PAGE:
At the end of the day, the US cannot take any position other than to assert that it has the right to terminate cooperation in such an eventuality. On India’s part, we have been equally vigorous in maintaining our right to test in compelling circumstances. This argument would be decided by sovereign decisions and national interests, not by legalistic wording. [TOI]

The absurdity of US controls on high-tech exports to India

Chips are bad. Planes are not.

The United States controls exports of microprocessors (yes, microprocessors) to defence equipment manufacturers in India. One businessman was jailed for illegally selling 500 chips to India. The logic behind such export controls is to prevent India from developing and using such things like fighter aircraft, which ostensibly would be a Bad Thing for US interests.

And then you note that the US is keen to sell state-of-the-art F-16 and F/A-18 aircraft to the Indian Air Force, and that’s not a Bad Thing at all.

It’s not about arms control. It’s good old protectionism. And what if the India simply decides to buy Russian or European jets instead? What does that do for US interests?

Update: Oh, and by the way, did you know that Apple forbids you from using iTunes 7 software to develop, design, manufacture or produce weapons of mass destruction? Does that mean you can use iTunes to test them? [Via New Scientist blog]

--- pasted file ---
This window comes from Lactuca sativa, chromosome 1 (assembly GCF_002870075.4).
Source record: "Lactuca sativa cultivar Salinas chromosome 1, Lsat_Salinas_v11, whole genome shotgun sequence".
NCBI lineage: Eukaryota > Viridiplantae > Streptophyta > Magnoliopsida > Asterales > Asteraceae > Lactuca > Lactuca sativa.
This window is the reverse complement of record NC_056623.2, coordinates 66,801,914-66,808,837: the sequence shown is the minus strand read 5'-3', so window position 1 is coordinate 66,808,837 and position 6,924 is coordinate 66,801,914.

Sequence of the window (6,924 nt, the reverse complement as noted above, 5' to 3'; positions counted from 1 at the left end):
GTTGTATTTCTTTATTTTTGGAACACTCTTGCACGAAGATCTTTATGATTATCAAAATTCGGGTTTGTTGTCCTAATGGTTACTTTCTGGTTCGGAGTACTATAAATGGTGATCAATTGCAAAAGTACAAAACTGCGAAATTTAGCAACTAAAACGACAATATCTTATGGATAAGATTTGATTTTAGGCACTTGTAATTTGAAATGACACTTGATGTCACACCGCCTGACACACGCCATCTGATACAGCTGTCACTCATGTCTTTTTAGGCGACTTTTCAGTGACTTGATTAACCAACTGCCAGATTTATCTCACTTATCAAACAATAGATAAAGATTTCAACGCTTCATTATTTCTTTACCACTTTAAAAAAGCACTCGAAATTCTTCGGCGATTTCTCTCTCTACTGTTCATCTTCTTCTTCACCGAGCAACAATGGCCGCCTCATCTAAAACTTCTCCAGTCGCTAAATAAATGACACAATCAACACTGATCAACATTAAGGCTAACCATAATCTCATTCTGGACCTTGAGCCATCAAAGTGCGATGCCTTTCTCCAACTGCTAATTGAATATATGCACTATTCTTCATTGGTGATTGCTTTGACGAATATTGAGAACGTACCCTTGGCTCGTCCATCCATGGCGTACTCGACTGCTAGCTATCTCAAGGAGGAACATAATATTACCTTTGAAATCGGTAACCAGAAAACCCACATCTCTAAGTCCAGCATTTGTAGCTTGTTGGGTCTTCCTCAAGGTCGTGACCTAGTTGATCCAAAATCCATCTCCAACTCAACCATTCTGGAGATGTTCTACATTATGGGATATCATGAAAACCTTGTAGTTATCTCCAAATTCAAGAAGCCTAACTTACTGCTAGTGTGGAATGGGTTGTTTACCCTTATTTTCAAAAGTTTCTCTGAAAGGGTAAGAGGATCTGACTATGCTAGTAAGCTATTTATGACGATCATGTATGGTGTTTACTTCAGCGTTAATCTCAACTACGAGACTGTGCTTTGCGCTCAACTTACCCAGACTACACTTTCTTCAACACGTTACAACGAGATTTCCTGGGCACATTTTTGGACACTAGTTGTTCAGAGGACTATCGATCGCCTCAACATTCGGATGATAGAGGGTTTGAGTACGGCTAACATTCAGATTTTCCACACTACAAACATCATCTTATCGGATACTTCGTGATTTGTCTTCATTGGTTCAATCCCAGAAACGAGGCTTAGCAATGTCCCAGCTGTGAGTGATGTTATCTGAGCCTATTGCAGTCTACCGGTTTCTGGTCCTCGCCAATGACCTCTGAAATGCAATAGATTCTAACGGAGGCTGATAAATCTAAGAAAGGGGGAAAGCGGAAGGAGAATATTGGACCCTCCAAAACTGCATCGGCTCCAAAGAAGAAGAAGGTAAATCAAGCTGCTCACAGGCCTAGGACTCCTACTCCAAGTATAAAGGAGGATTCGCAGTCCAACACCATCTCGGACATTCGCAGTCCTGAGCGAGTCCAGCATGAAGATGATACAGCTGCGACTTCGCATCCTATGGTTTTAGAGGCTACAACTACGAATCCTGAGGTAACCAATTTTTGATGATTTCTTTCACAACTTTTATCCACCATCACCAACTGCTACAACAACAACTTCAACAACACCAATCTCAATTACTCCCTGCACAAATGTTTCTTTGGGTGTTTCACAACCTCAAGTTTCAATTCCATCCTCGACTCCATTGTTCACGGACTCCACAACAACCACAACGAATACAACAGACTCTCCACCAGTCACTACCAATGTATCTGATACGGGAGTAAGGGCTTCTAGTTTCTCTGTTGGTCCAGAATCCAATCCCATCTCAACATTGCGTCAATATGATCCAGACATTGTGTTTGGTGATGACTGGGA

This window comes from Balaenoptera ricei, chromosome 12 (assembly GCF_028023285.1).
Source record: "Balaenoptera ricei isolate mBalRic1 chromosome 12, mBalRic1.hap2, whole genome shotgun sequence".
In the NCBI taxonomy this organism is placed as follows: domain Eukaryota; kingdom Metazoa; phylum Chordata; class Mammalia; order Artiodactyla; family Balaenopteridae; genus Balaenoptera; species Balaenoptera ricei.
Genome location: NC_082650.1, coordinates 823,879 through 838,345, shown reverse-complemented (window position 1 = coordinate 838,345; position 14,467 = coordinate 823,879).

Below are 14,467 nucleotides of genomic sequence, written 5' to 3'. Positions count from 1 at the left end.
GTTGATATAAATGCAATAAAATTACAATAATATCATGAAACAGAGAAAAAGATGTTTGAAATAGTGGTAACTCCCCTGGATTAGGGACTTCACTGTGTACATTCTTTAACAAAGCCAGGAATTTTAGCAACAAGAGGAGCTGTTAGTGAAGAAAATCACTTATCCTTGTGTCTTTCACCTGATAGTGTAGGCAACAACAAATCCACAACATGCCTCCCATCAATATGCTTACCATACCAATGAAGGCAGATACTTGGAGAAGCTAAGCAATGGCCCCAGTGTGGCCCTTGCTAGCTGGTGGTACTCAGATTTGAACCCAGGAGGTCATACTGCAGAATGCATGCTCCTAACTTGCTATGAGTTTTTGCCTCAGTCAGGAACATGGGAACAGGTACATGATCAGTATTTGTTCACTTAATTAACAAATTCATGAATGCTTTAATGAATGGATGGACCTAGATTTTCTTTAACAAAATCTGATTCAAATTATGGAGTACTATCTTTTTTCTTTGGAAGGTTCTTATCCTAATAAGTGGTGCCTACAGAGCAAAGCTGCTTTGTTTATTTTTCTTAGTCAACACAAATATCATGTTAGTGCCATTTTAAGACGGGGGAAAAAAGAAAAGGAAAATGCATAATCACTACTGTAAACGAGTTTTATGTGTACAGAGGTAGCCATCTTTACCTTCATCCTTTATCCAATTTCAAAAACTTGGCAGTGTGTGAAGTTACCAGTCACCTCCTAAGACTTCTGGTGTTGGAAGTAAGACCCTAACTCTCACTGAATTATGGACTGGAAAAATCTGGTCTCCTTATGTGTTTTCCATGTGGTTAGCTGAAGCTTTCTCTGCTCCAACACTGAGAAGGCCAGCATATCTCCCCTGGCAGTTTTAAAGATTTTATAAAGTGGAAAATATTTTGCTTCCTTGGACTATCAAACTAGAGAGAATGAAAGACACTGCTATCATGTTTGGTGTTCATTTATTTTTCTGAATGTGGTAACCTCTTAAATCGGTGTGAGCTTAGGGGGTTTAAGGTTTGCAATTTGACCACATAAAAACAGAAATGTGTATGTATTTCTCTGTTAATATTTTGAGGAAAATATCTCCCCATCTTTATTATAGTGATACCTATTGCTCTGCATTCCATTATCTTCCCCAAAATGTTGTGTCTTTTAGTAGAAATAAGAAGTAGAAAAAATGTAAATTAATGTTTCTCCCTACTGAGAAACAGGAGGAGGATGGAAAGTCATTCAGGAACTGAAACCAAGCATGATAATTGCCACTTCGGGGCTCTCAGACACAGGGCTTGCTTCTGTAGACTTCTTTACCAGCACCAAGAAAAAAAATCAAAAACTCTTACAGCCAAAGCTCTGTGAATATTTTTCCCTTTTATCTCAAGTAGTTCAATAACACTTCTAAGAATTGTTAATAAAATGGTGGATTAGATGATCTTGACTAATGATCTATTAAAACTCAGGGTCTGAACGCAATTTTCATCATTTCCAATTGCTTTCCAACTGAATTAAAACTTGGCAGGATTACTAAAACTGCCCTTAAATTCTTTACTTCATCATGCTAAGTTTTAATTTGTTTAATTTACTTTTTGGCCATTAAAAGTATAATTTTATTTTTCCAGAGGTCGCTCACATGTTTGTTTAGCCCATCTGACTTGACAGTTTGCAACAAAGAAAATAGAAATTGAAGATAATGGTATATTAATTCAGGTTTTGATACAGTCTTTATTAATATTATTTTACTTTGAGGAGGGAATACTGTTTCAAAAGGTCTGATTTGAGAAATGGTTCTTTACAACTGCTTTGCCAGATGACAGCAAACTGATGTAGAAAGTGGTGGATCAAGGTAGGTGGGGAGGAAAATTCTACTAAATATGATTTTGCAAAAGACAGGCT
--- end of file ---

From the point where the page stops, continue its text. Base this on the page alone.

More Chinese guns for Mugabe

And military advisors too

The six containers full of small arms that China shipped to Zimbabwe are somewhere off the coast of Africa. Durban in South Africa, the original transit port, didn’t work out. Someone tipped off Noseweek, an appropriately named South African magazine, about the contents of the cargo on the Chinese ship An Yue Zhang, and hell began breaking lose. The transport workers union prevented their unloading. A local bishop got a court order restricting its movement. And a German bank, which is owed money by the Zimbabwean government, acquired a court order to seize the cargo.

Realising that things were getting rather sticky in Durban, the ship quietly slipped away (or “disappeared”), reportedly to Maputo, Mozambique. But Mozambique has refused to allow it into its waters, pointing out that it was bound for Luanda, Angola anyway. The United States officially entered the fray today and “American diplomats have been instructed to press authorities in at least four nations—South Africa, Mozambique, Namibia and Angola—not to allow it to dock”. The Bush administration intends to send a special envoy to the region this week. There are reports that a new consignment of arms will now be delivered by air instead.

China’s foreign ministry has been silent. That’s probably because it didn’t know much about the deal, or more likely, is unable to do anything about it. Poly Technologies Corporation (its Chinese phonetic, “Baoli”, means “to keep the profit”) is not only run by the People’s Liberation Army—its long-time chairman is Major-General He Ping, Deng Xiaoping’s son-in-law. The company sells arms to those who can pay for them, mainly “to keep the profit”. Pakistan’s Ghauri missiles are produced using technology sold by Poly. Why, Poly even tried to smuggle AK-47s to the United States in 1996. Zimbabwe is small beer.